Students made chicken burgers with kale salad during the March 14 class. Chicken burgers are lower in saturated fat, Benefield said, while providing a source of protein.

“A lot of people could have a turkey burger or even a beef burger,” Dunn said. “I thought it was important because the chicken might be cheaper for them to try.”

Ground chicken was $2 cheaper than ground turkey when she shopped for the class, Benefield said. Pairing the chicken burger with a kale salad was also important to Dunn because a lot of people don’t think about having a veggie burger, she said.

Elois Terry joined the class to learn how to cook tasty food with less salt to help take control of her health, she said. Some of her favorite recipes she learned during the course include ratatouille and sautéed vegetables.

“Now that was an eye opener for me,” she said. “That you could build from flavor. Start with the onions, then you can develop your flavors.

The class teaches her to eat at home, Terry said, adding that she is learning to be more self-sufficient by growing vegetables and cooking them. The skills taught are helping her reduce her grocery bill, she said, which has increased due to inflation.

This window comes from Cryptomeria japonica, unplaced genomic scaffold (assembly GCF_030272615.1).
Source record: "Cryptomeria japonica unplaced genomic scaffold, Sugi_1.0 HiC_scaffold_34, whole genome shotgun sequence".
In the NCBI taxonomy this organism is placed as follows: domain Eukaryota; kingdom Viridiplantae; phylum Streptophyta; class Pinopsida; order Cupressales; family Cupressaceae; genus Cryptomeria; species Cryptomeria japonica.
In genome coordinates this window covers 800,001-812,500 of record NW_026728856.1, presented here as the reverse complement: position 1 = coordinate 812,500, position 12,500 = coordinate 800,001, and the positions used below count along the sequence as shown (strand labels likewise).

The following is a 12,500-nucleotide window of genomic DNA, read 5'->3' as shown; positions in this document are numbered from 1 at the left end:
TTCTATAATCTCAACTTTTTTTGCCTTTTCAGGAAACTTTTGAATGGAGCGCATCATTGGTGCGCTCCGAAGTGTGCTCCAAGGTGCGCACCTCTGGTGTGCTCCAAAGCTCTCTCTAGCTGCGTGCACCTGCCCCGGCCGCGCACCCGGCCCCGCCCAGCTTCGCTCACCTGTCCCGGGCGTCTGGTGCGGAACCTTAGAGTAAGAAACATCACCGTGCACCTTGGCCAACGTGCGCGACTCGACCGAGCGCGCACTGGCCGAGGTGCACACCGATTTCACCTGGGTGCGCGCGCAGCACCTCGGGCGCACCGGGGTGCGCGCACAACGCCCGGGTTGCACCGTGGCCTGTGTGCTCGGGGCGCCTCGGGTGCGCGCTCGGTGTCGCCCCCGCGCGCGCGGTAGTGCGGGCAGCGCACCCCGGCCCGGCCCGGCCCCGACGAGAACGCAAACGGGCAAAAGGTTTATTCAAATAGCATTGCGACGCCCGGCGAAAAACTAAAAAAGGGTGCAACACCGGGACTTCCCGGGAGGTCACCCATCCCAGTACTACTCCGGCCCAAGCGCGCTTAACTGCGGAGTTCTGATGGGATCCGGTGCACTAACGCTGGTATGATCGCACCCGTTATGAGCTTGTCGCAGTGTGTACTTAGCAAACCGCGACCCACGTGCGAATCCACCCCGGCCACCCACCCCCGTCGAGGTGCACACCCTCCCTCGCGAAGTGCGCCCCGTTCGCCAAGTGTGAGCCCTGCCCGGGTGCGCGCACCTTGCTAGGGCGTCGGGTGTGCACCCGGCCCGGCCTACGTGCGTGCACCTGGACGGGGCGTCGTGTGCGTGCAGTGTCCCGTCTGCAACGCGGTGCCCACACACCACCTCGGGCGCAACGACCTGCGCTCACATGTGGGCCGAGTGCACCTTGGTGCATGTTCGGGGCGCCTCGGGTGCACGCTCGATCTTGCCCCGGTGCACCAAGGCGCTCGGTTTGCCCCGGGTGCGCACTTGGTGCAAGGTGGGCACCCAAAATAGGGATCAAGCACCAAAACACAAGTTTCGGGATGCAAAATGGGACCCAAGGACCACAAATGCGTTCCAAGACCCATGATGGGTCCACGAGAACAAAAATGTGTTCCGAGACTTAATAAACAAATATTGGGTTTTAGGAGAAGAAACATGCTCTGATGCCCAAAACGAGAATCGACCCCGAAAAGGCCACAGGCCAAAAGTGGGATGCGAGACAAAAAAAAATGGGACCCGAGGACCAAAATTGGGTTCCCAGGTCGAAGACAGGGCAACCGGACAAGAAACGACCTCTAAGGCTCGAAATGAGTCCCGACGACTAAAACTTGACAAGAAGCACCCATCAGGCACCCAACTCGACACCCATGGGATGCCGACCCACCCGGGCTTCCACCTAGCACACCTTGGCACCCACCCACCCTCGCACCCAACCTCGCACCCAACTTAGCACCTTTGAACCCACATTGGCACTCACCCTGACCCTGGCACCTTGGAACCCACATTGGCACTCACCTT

Class participants can take home a box of products each week to practice what they have learned. Products come from the MercyMed farm in Bibb City and other local partners.

One student, who is nearly blind, had not done any food preparation at home before attending this class, Dunn and Benefield said.

But she was inspired to go to the library and have them print out recipes for her in large print. The participant took the recipes to Benefield who helped her tailor the meals to her needs.

“I think it’s huge,” Dunn said. “It’s huge to have someone say, ‘Wow. If I eat this, I can control my sugar.

The classroom is a safe space for participants, Dunn and Benefield said, in addition to being a place where they can socialize with others who may have similar health conditions.

Jaime learned that one of the participants called his doctor to tell him how much the course had helped him achieve his health goals and how he had incorporated more fruits and vegetables into his diet.

“He said they’re my friends,” Benefield said, the doctor told him in an email.

The class has a 100% retention rate, she said, which is not typical for classes like this, which typically have retention rates between 75% and 80%.

There are a few attendees who didn’t feel supported at home, Dunn said, but they bonded with their peers in the classroom.

“A woman says she has ‘my partner,'” she said. “’My partner is there and she’s cheering me on.’ And I said, ‘you know what, you encourage him.’ »

As some students massaged kale for the salad, the class camaraderie was on full display as the group began a chant that references a decorative sign Benefield keeps in his office.